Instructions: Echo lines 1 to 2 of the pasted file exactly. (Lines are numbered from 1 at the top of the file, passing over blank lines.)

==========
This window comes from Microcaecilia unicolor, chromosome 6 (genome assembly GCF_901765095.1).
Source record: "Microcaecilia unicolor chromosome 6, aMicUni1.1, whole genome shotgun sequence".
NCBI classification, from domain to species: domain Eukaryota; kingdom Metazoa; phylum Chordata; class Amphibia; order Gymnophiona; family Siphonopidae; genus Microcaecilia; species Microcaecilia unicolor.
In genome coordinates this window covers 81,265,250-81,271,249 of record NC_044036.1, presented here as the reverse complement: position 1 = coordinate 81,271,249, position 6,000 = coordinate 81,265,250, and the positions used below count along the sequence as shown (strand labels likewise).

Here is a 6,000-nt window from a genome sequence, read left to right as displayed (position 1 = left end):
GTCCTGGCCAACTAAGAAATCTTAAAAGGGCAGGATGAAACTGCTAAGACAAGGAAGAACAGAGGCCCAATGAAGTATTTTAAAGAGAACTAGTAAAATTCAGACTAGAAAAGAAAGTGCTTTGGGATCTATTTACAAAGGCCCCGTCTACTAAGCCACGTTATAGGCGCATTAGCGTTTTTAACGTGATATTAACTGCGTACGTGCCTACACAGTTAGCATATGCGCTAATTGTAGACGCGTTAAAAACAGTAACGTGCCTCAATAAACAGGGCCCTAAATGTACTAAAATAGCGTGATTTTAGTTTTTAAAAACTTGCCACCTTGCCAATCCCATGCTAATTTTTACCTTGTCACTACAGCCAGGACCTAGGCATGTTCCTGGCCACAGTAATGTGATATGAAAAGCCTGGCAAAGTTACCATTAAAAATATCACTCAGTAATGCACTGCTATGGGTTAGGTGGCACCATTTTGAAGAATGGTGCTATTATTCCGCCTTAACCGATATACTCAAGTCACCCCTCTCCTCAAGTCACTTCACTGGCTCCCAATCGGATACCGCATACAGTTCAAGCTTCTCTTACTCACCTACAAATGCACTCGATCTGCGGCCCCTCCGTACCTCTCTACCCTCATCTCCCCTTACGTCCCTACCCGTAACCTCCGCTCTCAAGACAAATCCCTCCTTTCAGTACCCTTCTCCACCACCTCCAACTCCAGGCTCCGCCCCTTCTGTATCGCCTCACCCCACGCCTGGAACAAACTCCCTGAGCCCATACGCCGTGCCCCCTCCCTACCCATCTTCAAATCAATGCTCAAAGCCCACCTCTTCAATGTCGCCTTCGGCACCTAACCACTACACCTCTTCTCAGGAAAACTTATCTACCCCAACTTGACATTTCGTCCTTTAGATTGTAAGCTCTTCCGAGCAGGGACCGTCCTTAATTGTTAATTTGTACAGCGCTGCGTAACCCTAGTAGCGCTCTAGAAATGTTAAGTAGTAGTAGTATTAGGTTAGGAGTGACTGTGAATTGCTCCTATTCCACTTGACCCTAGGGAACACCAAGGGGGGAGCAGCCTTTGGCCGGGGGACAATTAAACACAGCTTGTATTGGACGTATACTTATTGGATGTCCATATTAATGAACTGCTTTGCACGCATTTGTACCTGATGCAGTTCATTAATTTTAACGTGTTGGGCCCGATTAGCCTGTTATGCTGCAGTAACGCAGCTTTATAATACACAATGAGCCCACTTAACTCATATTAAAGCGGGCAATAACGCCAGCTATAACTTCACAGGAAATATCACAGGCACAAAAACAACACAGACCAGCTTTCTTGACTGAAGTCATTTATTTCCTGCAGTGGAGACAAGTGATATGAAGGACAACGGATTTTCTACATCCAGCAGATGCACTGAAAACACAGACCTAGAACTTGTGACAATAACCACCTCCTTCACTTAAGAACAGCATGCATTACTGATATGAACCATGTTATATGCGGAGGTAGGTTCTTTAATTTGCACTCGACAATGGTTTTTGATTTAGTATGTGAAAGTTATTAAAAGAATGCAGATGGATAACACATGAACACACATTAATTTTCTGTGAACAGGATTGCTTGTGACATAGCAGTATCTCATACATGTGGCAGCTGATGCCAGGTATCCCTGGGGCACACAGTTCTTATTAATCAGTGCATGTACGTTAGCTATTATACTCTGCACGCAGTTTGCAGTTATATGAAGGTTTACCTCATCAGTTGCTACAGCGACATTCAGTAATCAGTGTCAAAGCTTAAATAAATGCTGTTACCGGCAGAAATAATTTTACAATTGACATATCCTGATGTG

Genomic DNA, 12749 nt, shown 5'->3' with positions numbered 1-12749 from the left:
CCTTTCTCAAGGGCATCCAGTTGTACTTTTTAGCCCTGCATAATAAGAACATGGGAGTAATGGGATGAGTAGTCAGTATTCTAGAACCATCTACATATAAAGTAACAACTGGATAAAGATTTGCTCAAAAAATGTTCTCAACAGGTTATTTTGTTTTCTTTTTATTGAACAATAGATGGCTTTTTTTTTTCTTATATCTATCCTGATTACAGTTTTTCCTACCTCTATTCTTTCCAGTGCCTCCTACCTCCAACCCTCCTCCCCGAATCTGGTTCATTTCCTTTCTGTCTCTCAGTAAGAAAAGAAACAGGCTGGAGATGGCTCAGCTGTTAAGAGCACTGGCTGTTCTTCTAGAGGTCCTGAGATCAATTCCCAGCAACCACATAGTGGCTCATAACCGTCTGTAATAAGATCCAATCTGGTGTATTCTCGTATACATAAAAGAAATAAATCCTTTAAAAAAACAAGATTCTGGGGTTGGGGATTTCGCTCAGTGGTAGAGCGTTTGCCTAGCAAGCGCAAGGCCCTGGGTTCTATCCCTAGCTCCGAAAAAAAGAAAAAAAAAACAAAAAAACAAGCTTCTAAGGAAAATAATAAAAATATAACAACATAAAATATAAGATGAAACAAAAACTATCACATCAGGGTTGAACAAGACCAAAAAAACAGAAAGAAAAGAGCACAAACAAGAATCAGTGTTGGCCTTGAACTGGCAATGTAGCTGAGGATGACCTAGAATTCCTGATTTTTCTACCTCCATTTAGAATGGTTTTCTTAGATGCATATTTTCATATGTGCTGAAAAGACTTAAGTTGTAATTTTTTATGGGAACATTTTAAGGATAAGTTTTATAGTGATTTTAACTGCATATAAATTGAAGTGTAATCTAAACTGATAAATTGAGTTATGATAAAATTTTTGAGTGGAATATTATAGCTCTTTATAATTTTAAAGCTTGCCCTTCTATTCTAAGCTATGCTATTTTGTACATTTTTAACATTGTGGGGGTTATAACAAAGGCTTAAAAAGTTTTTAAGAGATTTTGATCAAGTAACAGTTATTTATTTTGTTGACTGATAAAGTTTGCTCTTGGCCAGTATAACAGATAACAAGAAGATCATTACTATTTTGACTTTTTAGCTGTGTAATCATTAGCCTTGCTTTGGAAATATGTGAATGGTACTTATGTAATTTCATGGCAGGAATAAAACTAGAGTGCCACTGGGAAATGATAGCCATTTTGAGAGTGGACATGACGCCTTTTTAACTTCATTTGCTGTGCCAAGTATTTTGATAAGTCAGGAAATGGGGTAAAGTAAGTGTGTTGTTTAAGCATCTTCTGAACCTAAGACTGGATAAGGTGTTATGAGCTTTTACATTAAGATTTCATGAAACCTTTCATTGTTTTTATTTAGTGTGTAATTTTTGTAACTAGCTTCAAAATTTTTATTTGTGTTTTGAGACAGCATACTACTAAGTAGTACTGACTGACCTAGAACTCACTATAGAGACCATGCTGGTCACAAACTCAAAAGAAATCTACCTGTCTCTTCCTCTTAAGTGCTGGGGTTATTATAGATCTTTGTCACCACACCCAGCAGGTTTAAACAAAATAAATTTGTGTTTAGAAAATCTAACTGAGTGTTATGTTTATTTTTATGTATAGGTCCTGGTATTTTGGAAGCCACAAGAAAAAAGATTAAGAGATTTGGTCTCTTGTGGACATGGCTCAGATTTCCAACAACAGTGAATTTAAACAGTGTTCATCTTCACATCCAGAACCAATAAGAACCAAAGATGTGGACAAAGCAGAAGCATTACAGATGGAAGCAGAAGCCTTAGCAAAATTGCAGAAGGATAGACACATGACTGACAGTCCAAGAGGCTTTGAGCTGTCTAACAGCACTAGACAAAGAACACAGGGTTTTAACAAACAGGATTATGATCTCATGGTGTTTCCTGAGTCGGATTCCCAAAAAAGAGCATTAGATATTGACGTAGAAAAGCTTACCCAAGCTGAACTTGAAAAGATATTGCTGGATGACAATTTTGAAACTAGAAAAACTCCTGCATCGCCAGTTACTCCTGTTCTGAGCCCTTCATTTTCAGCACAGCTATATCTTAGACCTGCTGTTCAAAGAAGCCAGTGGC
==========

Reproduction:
This window comes from Microcaecilia unicolor, chromosome 6 (genome assembly GCF_901765095.1).
Source record: "Microcaecilia unicolor chromosome 6, aMicUni1.1, whole genome shotgun sequence".